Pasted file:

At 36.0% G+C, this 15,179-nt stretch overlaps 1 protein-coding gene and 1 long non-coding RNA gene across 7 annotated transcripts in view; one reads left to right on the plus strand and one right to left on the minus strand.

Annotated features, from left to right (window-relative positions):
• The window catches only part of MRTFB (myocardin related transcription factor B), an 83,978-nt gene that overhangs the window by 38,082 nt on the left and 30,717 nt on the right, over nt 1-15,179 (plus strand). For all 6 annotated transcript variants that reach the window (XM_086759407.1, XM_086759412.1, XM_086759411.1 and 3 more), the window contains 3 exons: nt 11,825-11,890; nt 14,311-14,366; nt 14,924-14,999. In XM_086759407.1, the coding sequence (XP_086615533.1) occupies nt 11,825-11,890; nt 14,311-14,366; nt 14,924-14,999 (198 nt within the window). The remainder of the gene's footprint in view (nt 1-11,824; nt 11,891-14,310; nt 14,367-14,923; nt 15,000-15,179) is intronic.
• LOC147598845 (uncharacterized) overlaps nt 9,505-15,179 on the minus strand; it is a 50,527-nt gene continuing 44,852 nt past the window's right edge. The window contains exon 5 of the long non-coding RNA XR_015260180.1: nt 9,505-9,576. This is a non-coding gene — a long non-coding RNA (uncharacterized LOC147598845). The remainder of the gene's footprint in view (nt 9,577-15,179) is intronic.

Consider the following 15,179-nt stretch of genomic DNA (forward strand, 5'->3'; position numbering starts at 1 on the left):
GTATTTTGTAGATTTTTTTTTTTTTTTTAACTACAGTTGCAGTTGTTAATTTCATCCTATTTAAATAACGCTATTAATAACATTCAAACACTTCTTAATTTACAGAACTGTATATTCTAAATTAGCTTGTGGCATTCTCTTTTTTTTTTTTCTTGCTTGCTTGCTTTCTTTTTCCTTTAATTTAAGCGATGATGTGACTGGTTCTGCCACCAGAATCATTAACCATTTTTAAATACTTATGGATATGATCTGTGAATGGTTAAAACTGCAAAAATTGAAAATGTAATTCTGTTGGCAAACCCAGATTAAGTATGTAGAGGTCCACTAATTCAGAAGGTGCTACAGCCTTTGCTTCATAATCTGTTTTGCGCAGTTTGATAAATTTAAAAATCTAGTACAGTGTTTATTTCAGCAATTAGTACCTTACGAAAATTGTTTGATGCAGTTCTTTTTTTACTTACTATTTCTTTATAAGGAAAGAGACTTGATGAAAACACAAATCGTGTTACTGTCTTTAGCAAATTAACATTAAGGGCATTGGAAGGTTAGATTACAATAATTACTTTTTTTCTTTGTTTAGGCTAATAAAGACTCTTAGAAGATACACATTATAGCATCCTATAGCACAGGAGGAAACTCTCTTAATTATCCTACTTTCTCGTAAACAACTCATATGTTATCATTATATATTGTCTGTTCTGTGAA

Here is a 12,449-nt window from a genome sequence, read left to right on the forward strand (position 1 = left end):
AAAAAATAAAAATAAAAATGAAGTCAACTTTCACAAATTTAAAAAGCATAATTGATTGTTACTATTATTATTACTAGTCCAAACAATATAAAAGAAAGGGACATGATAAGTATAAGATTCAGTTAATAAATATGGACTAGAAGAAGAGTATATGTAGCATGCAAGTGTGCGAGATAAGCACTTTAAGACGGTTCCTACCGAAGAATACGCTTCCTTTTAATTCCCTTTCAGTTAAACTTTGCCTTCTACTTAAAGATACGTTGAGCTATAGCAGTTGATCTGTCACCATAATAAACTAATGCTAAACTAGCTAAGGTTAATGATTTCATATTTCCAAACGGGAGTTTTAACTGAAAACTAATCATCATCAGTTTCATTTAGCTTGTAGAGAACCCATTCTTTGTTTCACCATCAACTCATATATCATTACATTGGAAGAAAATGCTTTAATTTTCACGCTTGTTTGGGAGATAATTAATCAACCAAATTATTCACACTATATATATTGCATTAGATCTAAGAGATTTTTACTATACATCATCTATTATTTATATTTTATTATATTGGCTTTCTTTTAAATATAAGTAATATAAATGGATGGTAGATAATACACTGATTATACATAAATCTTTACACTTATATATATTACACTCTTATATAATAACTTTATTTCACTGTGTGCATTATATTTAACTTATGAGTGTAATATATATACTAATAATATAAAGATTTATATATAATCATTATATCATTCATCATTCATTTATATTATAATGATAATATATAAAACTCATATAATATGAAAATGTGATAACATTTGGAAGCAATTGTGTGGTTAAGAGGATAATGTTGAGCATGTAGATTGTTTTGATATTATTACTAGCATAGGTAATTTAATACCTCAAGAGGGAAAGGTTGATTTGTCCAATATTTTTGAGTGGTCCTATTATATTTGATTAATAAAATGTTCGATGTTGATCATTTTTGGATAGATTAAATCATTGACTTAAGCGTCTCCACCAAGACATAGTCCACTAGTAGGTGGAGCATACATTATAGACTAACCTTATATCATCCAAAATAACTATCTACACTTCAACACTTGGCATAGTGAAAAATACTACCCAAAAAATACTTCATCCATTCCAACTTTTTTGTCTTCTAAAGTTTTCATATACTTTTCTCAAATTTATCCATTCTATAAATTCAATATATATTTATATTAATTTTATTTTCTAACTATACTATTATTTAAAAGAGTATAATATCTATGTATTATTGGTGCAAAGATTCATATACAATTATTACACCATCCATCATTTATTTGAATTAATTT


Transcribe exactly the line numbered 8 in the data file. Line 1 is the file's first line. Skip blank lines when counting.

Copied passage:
AAAAAATAAAAATAAAAATGAAGTCAACTTTCACAAATTTAAAAAGCATAATTGATTGTTACTATTATTATTACTAGTCCAAACAATATAAAAGAAAGGGACATGATAAGTATAAGATTCAGTTAATAAATATGGACTAGAAGAAGAGTATATGTAGCATGCAAGTGTGCGAGATAAGCACTTTAAGACGGTTCCTACCGAAGAATACGCTTCCTTTTAATTCCCTTTCAGTTAAACTTTGCCTTCTACTTAAAGATACGTTGAGCTATAGCAGTTGATCTGTCACCATAATAAACTAATGCTAAACTAGCTAAGGTTAATGATTTCATATTTCCAAACGGGAGTTTTAACTGAAAACTAATCATCATCAGTTTCATTTAGCTTGTAGAGAACCCATTCTTTGTTTCACCATCAACTCATATATCATTACATTGGAAGAAAATGCTTTAATTTTCACGCTTGTTTGGGAGATAATTAATCAACCAAATTATTCACACTATATATATTGCATTAGATCTAAGAGATTTTTACTATACATCATCTATTATTTATATTTTATTATATTGGCTTTCTTTTAAATATAAGTAATATAAATGGATGGTAGATAATACACTGATTATACATAAATCTTTACACTTATATATATTACACTCTTATATAATAACTTTATTTCACTGTGTGCATTATATTTAACTTATGAGTGTAATATATATACTAATAATATAAAGATTTATATATAATCATTATATCATTCATCATTCATTTATATTATAATGATAATATATAAAACTCATATAATATGAAAATGTGATAACATTTGGAAGCAATTGTGTGGTTAAGAGGATAATGTTGAGCATGTAGATTGTTTTGATATTATTACTAGCATAGGTAATTTAATACCTCAAGAGGGAAAGGTTGATTTGTCCAATATTTTTGAGTGGTCCTATTATATTTGATTAATAAAATGTTCGATGTTGATCATTTTTGGATAGATTAAATCATTGACTTAAGCGTCTCCACCAAGACATAGTCCACTAGTAGGTGGAGCATACATTATAGACTAACCTTATATCATCCAAAATAACTATCTACACTTCAACACTTGGCATAGTGAAAAATACTACCCAAAAAATACTTCATCCATTCCAACTTTTTTGTCTTCTAAAGTTTTCATATACTTTTCTCAAATTTATCCATTCTATAAATTCAATATATATTTATATTAATTTTATTTTCTAACTATACTATTATTTAAAAGAGTATAATATCTATGTATTATTGGTGCAAAGATTCATATACAATTATTACACCATCCATCATTTATTTGAATTAATTT